The Independent Jewish theatre: the Idisher Folks Teater (IFT)
The only Buenos Aires theatre company that was not built around the star system and performed on a regular basis was the IFT (Idisher Folks Teater or Jewish People’s Theatre). Like many Jewish art-theatre companies that emerged from amateur groups, the campaign for a kunst teater in Buenos Aires was carried out by members and intellectuals gathered around the IDRAMST (Idishe dramatishe studye or Jewish Dramatic Studio). This amateur theatre group was created in 1932 by members of Jewish workers’ clubs who wanted to make plays that could respond to the needs of the Jewish masses. Later, IDRAMST became a permanent Jewish theatre, and in 1937 changed its name to IFT.
The IFT’s goal was to build a theatre company of local actors that would have a strong aesthetic and political commitment. They agreed with theatre critics’ negative diagnosis of the condition of the Jewish theatre in Argentina, due to the absence of a kunst teater. They believed that in order to sustain an art theatre it was essential: 1) to be free of the star system, creating instead an ensemble; 2) to stage new and original literary plays; 3) to have professional directors, who could bring modern artistic concepts to the Jewish stage; 4) to build a solid financial base for the economic support of the theatre.
In 1936, a Committee “pro Teatro Popular Israelita en Buenos Aires” (for a People’s Yiddish Theatre in Buenos Aires), was established to gather funds for a permanent theatre. In their publications, the campaign appealed to anyone who considered themselves supporters of kunst teater: “friends of the art theatre,” or “lovers of a better theatre.” The committee called for the Jewish population to support the theatre and thus fulfill “a great duty towards Jewish art and culture.” Supporting the IFT was analogous to collaborating with the only theatre that could raise the level of Jewish culture in Buenos Aires. In 1936, the goal was to achieve 500 members. By 1957, that number would reach 5,000.
Membership entailed monthly contributions that freed the company from complete dependence on ticket sales to maintain themselves financially. The IFT’s independence from box office demands was one of their fundamental and non-negotiable principles. Only this way could they take artistic risks and bring new aesthetics and authors to the stage. By developing a membership system, they created the figure of the iftler: a person who supported the institution, and through that support, became part of it. The membership system reinforced the idea that the construction and sustenance of a permanent Jewish theatre in Buenos Aires had to be a common goal of the entire Argentine Jewish community.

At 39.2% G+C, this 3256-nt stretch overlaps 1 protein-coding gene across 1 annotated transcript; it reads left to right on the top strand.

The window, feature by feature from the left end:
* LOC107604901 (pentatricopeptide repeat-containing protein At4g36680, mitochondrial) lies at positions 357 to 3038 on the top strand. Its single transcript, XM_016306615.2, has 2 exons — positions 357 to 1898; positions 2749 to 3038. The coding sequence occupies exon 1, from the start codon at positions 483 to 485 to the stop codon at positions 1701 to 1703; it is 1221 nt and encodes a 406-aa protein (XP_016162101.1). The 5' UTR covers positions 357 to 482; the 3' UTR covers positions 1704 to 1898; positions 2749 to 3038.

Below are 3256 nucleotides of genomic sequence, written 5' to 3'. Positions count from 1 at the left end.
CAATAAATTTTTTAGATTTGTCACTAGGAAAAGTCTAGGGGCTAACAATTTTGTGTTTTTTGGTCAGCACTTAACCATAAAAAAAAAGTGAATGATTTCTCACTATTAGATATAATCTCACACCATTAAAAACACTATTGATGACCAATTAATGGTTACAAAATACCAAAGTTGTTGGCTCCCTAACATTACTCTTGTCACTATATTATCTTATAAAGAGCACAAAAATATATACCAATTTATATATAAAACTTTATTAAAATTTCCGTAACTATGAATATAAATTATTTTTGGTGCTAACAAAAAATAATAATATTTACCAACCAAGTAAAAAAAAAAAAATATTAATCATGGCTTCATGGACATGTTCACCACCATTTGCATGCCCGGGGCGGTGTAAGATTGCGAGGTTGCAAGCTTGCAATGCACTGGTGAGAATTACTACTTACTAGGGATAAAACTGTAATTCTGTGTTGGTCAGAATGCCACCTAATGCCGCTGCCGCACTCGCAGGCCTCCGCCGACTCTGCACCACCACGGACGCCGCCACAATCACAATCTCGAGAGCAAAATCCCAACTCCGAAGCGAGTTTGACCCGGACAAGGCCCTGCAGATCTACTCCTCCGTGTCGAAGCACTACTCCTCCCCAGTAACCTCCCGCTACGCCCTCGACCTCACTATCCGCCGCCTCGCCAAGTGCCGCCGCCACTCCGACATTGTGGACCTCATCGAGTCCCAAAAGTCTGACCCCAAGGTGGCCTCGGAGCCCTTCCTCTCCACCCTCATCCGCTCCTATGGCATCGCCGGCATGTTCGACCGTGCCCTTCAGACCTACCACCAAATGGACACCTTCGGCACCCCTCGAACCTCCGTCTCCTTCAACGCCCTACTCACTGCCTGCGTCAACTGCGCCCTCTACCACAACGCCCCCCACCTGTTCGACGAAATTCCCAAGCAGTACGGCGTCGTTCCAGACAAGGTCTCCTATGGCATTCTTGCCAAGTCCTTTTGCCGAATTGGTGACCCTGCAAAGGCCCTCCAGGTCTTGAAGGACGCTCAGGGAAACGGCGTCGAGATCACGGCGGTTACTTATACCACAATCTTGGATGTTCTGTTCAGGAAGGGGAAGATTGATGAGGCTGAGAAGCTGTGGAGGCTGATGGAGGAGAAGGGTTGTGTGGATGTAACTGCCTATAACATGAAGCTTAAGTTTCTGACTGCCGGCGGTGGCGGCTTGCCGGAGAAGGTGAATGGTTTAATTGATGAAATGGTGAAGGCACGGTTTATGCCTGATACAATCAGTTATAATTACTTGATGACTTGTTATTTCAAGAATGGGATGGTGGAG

A good example of the importance that Jewish Buenos Aires attached to the theatre was the campaign for the construction of an IFT playhouse. By the mid-40s, the need for a dedicated space had become clear; in 1945 the IFT began a campaign to gather funds, and in 1947, construction began. By 1952 the building was finished and the IFT became the first and only Jewish company in Buenos Aires to have its own theatre.
Once the building was opened, the IFT initiated new activities to satisfy the broader cultural needs of the community. They organized music concerts and conferences every week, and over the years added a drama school, a choir (named for I.L. Peretz), a library, a cinema club, a ballet and a theatre school for children, a puppetry collective, an art gallery, and even a chess club. The IFT was more than a theatre: it was a cultural center.
Over the years, the theatre became so firmly established in Buenos Aires that it began to perform in Spanish, which replaced Yiddish as the company’s formal language in 1957. The first Spanish-language play presented was El diario de Ana Frank (The Diary of Anne Frank), which was a huge success. Until 1966, when the permanent cast was dissolved, most IFT plays were performed in Spanish, but the company continued to define itself as a Jewish theatre.
Many things figured in the decision to replace Yiddish with Spanish. First of all, while the IFT achieved independence from impresarios, from box office bottom lines, and from the star system, it was not independent of the Communist Party. Most of the IFT were affiliated with the PCA (Partido Comunista Argentino/Argentine Communist Party) and were also leaders of the Argentine branch of the YKUF (Idisher Kultur Farband or Jewish Culture Association), which unified left-wing Jewish institutions in Argentina. 7 Scholars who have studied the history of YKUF in Argentina argue that in the late 1950s, YKUF started a campaign to replace Yiddish with Spanish in all its institutions. 8 They were accused by the Communist Party of staying in a “Jewish ghetto,” which prevented them from reaching the broader working class. Attachment to Yiddish was seen as an obstacle to integrating with the rest of Argentine society.
Additionally, the use of Yiddish on the IFT stage factored in younger, native Spanish-speaking audiences’ disconnection from the theatre. The theatre’s mandate to extend their ideological influence on new generations of Jews forced them to abandon the language of the older ones. As noted in a 1957 article from their journal, Nay Teater:
“The IFT cannot close its eyes to the changes that have taken place in the Jewish community after so many decades of acculturation on Argentine soil, nor to remain isolated from national culture. Therefore, while continuing to cultivate the highest and most universal manifestations of Yiddish culture, its entrenchment in Argentine life and the needs of new generations who no longer speak the mother tongue have made imperative the use of the common language of all Argentine people on the IFT’s stage.”